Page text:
The House Test: A Window into a Child's Emotional World
Drawing is one of children’s favorite activities. And anyone who’s spent time with them will know that houses are one of the most recurrent elements in their drawings. However, something so apparently simple and trivial can provide us with important and interesting data about the emotional world of little ones. For this reason, we’re going to take an in-depth look at the house test. What does it consist of and what data it can reveal to us?
The house test is included within the so-called projective tests. Or, more specifically, within the graphic or expressive ones. This means that the drawings a child makes can open a window to their unconscious… To their most intimate experiences.
The characteristic of these tests is that the person doesn’t know what’s being evaluated with them and how. Therefore, the level of resistance or manipulation is minimal. Especially in the case of children, for whom drawing is such a natural and everyday activity.
What is the house test?
The house test simply consists of asking the child to draw a house as they see fit. It’s important not to make any comments that could influence their drawing. Be sure to allow them to do the activity in a totally free way.
When they finish, you’ll have to look at several aspects of their creation that will inform you about different aspects of your child. For example, their emotions, personality, and social relationships.
How to interpret the House Test?
To obtain relevant data from the drawing, we have to look at the shape, size, colors, and elements that make up the house. However, it’s important to emphasize that you must later corroborate the results with other types of tests. In addition, your interpretations must be global and you can’t take the meaning of an element as something determinant.
Open, extroverted, and sociable children usually draw large houses. They tend to be cheerful children who perceive their home as a welcoming place full of well-being. On the contrary, small houses indicate that the child is shy, reserved, or introverted and may feel a certain level of social anxiety.
On the other hand, when the house is significantly tall, it may indicate a child’s need to grow up quickly and gain independence. Likewise, if it’s too low, it may indicate that the child is feeling anxiety, oppression or worry.
Doors and windows
Doors and windows represent the child’s relationship with their environment, their openness to the outside. Therefore, if they don’t draw a door or the door is too small, it’s likely that the child wants to isolate themselves and move away from the environment and social relationships. This would be reinforced if the door’s closed or has a padlock or lock.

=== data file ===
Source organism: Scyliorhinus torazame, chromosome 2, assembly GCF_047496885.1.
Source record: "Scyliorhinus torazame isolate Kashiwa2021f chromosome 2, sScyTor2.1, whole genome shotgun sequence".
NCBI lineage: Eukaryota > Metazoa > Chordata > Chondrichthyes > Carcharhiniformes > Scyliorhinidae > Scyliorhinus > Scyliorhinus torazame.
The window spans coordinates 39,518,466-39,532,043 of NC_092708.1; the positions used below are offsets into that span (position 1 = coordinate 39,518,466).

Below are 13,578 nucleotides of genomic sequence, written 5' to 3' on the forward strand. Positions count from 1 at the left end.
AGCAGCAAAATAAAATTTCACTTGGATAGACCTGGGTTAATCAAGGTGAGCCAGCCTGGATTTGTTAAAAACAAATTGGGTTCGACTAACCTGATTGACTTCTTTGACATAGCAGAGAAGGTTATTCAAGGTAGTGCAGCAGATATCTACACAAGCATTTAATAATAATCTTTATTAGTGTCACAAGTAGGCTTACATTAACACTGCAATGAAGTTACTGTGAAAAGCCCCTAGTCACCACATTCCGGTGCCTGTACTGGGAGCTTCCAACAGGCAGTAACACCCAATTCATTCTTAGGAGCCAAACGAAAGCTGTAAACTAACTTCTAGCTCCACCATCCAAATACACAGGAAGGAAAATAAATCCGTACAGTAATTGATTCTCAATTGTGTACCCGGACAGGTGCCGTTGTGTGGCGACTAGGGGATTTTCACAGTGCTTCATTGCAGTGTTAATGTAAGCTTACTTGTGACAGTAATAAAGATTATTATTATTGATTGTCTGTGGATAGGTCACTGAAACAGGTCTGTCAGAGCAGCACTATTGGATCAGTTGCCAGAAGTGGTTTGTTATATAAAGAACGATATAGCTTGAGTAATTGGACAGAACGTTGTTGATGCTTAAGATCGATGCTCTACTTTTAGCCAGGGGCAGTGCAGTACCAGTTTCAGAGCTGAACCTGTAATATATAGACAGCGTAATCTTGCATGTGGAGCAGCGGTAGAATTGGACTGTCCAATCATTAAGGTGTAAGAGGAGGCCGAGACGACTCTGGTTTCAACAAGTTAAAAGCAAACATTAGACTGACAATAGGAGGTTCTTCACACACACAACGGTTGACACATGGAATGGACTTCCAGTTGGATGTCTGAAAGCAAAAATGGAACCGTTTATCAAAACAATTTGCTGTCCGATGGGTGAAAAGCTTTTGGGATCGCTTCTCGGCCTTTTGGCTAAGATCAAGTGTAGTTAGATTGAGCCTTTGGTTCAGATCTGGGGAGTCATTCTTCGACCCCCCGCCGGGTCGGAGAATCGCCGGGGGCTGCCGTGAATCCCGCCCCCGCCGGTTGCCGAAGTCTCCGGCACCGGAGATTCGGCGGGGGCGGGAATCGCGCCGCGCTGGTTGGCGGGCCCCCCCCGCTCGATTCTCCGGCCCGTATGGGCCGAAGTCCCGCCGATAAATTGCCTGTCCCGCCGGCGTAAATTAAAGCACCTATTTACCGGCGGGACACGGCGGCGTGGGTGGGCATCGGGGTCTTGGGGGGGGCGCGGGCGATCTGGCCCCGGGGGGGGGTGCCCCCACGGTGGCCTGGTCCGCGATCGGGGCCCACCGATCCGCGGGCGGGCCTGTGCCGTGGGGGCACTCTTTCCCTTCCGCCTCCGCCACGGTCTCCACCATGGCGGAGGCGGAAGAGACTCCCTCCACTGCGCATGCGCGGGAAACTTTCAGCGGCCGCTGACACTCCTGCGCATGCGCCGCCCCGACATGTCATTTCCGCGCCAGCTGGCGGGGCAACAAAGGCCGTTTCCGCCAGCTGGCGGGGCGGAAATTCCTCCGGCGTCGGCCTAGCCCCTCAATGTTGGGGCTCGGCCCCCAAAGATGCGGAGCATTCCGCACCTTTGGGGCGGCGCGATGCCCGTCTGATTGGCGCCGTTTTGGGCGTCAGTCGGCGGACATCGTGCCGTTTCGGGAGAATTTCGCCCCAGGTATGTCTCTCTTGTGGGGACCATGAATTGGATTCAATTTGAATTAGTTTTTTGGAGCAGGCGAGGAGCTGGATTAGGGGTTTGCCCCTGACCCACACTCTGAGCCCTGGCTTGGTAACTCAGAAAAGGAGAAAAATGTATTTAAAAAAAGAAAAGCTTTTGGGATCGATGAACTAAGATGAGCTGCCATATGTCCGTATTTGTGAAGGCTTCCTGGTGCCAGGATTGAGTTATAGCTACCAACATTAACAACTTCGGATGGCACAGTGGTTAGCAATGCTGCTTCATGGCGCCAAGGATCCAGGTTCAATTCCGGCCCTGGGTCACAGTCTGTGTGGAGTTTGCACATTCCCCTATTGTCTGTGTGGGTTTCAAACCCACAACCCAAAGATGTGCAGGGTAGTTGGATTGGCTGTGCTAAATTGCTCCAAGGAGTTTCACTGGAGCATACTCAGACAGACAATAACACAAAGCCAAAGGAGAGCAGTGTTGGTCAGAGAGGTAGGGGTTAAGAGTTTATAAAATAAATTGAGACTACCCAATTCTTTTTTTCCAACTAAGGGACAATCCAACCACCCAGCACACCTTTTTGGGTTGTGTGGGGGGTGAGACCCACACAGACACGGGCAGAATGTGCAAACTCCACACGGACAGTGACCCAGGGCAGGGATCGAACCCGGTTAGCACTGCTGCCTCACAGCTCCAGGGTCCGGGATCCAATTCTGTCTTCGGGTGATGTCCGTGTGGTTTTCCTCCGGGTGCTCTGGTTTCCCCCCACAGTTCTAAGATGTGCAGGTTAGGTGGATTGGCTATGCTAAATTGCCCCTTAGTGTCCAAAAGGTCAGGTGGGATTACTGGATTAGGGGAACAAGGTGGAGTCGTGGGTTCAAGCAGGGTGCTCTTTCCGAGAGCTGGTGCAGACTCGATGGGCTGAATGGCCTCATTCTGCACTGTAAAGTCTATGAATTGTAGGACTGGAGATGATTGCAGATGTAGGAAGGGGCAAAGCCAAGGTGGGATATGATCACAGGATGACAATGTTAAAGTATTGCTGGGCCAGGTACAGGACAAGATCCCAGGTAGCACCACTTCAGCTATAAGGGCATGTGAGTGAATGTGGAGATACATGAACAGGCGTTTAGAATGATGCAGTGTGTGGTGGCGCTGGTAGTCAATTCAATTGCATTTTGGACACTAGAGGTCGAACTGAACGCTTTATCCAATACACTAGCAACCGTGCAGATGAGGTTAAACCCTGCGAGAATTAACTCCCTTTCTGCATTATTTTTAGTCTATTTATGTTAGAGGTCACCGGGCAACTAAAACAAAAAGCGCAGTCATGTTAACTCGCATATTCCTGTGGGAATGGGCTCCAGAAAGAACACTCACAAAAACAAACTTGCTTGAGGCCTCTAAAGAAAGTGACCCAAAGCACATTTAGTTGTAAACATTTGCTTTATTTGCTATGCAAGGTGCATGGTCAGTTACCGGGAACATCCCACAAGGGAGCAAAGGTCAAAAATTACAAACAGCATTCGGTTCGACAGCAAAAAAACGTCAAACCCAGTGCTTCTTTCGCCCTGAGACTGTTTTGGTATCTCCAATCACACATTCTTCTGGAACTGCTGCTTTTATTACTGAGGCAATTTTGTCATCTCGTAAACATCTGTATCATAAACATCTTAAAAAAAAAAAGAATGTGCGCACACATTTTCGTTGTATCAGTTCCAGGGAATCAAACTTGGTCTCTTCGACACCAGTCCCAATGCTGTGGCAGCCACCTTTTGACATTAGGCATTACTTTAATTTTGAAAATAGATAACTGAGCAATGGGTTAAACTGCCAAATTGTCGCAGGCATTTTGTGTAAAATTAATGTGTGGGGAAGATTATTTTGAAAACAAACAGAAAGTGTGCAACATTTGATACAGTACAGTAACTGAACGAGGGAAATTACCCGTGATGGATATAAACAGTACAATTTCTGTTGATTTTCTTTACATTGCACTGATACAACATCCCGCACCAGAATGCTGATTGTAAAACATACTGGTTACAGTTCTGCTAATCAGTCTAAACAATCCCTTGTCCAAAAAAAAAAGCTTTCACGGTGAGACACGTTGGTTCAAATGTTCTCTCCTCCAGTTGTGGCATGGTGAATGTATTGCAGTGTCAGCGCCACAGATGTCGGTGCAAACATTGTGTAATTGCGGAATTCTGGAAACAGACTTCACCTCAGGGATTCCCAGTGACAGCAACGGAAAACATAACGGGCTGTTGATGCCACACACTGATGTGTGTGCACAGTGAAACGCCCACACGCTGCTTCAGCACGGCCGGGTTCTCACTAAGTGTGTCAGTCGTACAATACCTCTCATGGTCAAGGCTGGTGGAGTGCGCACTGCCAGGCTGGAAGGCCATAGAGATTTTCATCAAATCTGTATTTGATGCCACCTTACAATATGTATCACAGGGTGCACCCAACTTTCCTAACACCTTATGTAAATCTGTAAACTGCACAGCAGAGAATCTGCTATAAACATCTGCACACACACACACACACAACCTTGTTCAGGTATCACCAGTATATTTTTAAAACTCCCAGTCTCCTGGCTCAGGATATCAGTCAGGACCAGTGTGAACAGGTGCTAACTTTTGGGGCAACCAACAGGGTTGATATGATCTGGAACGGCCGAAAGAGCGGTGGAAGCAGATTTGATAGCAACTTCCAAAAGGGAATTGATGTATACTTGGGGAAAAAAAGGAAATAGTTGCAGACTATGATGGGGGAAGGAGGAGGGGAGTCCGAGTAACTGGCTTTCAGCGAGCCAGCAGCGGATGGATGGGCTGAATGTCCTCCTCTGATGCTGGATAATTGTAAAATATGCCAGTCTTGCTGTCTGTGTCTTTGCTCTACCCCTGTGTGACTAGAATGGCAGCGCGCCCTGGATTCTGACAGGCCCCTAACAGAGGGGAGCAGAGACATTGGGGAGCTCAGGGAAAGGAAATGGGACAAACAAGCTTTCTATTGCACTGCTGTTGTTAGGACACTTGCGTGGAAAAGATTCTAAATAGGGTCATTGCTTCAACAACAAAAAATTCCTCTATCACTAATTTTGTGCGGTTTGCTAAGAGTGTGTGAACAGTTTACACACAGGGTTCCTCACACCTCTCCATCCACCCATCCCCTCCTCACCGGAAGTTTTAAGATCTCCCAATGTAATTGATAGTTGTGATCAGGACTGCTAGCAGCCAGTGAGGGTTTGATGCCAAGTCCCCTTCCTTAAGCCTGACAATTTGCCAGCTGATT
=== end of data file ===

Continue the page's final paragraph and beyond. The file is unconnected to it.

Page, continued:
On the other hand, if the door is large and open, it’ll indicate that the child is friendly and enjoys relationships. He may even have a tendency to be overly dependent on others.
Large windows, on the other hand, show a child who’s open and eager to explore and learn. While small windows may indicate a certain wariness, caution, and distrust in relationships with others.
Roof and chimney
The roof represents creativity and fantasy. Thus, large roofs, sloping roofs, or roofs that overhang the walls indicate great imaginative capacity. On the contrary, a house without a roof will be a sign of low creativity. In addition, if the roof tiles are drawn in a detailed way, then you’re looking at a more rational and logical personality. If the roof is flat, there may be a feeling of oppression due to an excessively rigid upbringing.
At the same time, the chimney and the smoke coming out of it are a symbol of family relationships. Therefore, if these elements are present, they’ll indicate that the child perceives their home as a warm and cozy place and that there’s good family communication. Their absence will denote a cold home or a lack of communication.
The usefulness of the home test
The above are just some of the many aspects that we have to look at to interpret the house test since, to obtain reliable data, you need to interpret all the elements as a whole.
Moreover, although it’s an indicative test that can provide interesting and valuable information, it’s important to corroborate it later with other more objective instruments.It might interest you...
All cited sources were thoroughly reviewed by our team to ensure their quality, reliability, currency, and validity. The bibliography of this article was considered reliable and of academic or scientific accuracy.
- Rodríguez, J. M. C. (2012). Estudio de los mecanismos de adaptación y socialización en el dibujo del “Test de la Casa” con una muestra de estudiantes de psicología. International Journal of Developmental and Educational Psychology, 1(2), 183-191. https://www.redalyc.org/pdf/3498/349832340018.pdf
- Hammer, E. (1988). Aspectos expresivos de los dibujos proyectivos. Test proyectivos gráficos, 51-61. https://www.bibliopsi.org/docs/carreras/obligatorias/CFG/15proyectivas/veccia/primer%20cuatri%202020/Hammer%20-%20Aspectos%20expresivos%20de%20los%20dibujos%20proyectivos.pdf